These 12 verses detail Jacob’s dream at Bethel.  After leaving Beersheba and on his way to Haran he stops for the night.  Jacob uses a stone for a pillow.  He dreams of a ladder (or stairway) reaching to heaven with angels ascending and descending on it.  The Lord says “I am the Lord, the God of Abraham your Father and the God of Isaac; the land on which you lie I will give to you and to your offspring”.  God continues with language we have heard before with the same promises of land, many descendants, and the same blessings Abraham and Isaac had also heard.  God continues to reassure Jacob telling him “I am with you and will keep you wherever you go”.  When Jacob awakens from sleep he declares “Surely the Lord is in the place – and I did not know it”!  Jacob takes the stone he used for a pillow and set it up as a pillar.  He pours oil on the stone and called the place Beth el (the house of God).  Jacob then makes a vow.  “If God will be with me, and will keep me in this way that I go, and will give me bread to eat and clothing to wear, so that I come again to my father’s house in peace, then the Lord shall be my God,”.

Context:

At Bethel, Jacob receives promises from the Lord.  Those promises were first given to Abraham, then Isaac and now Abraham’s grandson Jacob.  He is the third great patriarch.  These promises deal with the land of Canaan, having many descendants, and being a blessing so great that others will also be blessed.  They are the same promises his grandfather Abraham received from God.  These three patriarchs, Abraham, Isaac, and Jacob are the ancestors of what would become the Israelite nation.  These patriarchs’ great success and wealth are a result of God’s intervention and that explains why the nation of Israel is blessed with great success and wealth.

Key Characters in the text:

Jacob – He is the sly, deceptive, selfish, and cunning second born son of Isaac and Rebekah.  Though he has character flaws, he will still become the chosen son and third great patriarch of the Hebrew people.

The Lord God of Abraham –

Key Words (not necessarily in the text, but good for discussion)

  1. Dreams versus visions – Jacob had a dream. Both can be prophetic but visions always look to the future.
  2. Pillar – An upright shaft or structure of stone, brick, or other material. In this case, Jacob used a stone as a pillar for a memorial.
  3. Consecrate – To make sacred, the setting apart of a person or object or place for a special divine use.
  4. Bethel – In Hebrew it means “house of God”. This is where Jacob has his dream.
  5. Vows – That which one has promised, particularly to God or to other persons, that binds one to them. Jacob vows to God.
  6. Tithe – The practice of giving one-tenth of one’s property or resources to support a religious institution as response to God for God’s blessing. Jacob promises a tenth if God blesses him on this long journey.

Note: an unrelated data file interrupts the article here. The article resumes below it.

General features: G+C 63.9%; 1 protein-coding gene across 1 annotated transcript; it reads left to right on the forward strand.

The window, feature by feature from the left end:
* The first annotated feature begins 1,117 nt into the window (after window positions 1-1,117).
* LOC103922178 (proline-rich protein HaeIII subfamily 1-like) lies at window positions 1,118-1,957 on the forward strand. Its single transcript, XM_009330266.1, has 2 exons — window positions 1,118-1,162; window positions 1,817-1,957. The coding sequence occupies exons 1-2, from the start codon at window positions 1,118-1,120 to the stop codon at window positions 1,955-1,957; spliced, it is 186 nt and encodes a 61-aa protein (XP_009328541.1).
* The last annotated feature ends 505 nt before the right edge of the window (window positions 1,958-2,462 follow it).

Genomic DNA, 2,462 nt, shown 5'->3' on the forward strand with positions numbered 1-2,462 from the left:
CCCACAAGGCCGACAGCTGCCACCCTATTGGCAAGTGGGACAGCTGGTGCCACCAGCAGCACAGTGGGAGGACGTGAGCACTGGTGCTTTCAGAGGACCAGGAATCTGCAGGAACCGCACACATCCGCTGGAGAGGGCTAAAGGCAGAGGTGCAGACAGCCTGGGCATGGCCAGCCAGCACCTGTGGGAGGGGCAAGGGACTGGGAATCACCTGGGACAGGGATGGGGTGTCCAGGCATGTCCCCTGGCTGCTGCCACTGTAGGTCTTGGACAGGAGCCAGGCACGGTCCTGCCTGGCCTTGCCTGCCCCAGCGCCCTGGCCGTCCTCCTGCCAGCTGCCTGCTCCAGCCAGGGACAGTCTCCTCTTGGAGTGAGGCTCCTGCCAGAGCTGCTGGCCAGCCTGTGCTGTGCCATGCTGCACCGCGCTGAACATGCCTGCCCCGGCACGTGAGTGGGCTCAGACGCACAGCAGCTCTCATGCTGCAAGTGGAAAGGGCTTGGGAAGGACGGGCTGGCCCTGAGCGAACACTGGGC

7. Memorial – Something designed to preserve the memory of a person or event. After Jacob’s dream he memorializes the experience by anointing a stone pillar.

Themes in this Lesson:

  1. Negro Spiritual – We Are Climbing Jacob’s Ladder
  2. Karma – When your past catches up with you
  3. Reaping what you sow.

Questions:

  1. When God spoke to Jacob in his dream, why didn’t God mention Jacob’s past lies and deceit?
  2. Thanksgiving is approaching. If you could create your own holiday what event or occasion you would memorialize?

Concluding thought:

Time has a way of catching up with you.  You will surely reap what you sow.

Preview of Next Week’s Lesson:

Next week’s lesson is taken from Genesis chapter 30.  Here Jacob has finally reached his father’s homeland.  This is where he will meet his wives including Rachel.  This is also where the trickster gets tricked.

Religion, Genesis, Sunday School

Sunday School Lesson Overview for November 11, 2018. Jacob Receives Isaac’s Blessing / Jacob’s Deception

Review of Last Week and How it Connects to This Week:

Last week’s lesson began by listing the descendants of Isaac and informing us that Isaac was forty years old when he married Rebekah.  Isaac prays to the Lord because Rebekah is barren.  She conceives twin sons Esau and Jacob.   Her twin babies struggle in her womb and would later struggle in life.  Isaac loved Esau, because he was fond of game; but Rebekah loved Jacob.

Then we learn how Esau sold his birthright to Jacob.  While Jacob was cooking a stew, Esau came from the field famished.  He asks for some of the stew and Jacob tells him “first sell me your birthright”.  Esau decides that the birthright would do him no good if he were to die of hunger so he agrees.  Last week Esau lost his birthright.  This week Esau loses his blessing.  Both times by the hand of Jacob his brother.

Last week’s lesson ties to this week by continuing the narrative that tells the Hebrew people how they got to where they were.  Utmost in this narrative is none of it is possible without the direct intervention of God working on behalf of the Hebrew people.  Boyd’s and Townsend Title this week’s lesson “Jacob Receives Isaac’s Blessing”.  Standard titles the lesson “Jacob’s Deception”.  The Scripture text is Genesis 27:5-10, 18-19, 21-29.